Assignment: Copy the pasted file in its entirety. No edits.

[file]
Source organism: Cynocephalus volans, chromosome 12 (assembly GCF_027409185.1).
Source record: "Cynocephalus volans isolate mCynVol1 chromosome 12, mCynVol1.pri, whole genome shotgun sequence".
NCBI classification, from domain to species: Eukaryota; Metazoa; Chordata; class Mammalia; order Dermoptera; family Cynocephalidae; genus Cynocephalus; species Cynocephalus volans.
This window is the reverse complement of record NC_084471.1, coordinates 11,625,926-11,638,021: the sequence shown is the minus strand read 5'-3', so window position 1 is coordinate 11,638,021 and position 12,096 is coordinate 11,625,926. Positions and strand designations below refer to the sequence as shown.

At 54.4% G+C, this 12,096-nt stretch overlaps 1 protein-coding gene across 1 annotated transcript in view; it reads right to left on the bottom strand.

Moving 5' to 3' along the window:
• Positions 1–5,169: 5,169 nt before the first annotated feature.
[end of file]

Source organism: Cynocephalus volans, chromosome 12 (assembly GCF_027409185.1).
Source record: "Cynocephalus volans isolate mCynVol1 chromosome 12, mCynVol1.pri, whole genome shotgun sequence".
NCBI classification, from domain to species: Eukaryota; Metazoa; Chordata; class Mammalia; order Dermoptera; family Cynocephalidae; genus Cynocephalus; species Cynocephalus volans.
This window is the reverse complement of record NC_084471.1, coordinates 11,625,926-11,638,021: the sequence shown is the minus strand read 5'-3', so window position 1 is coordinate 11,638,021 and position 12,096 is coordinate 11,625,926. Positions and strand designations below refer to the sequence as shown.

At 54.4% G+C, this 12,096-nt stretch overlaps 1 protein-coding gene across 1 annotated transcript in view; it reads right to left on the bottom strand.

Moving 5' to 3' along the window:
• Positions 1–5,169: 5,169 nt before the first annotated feature.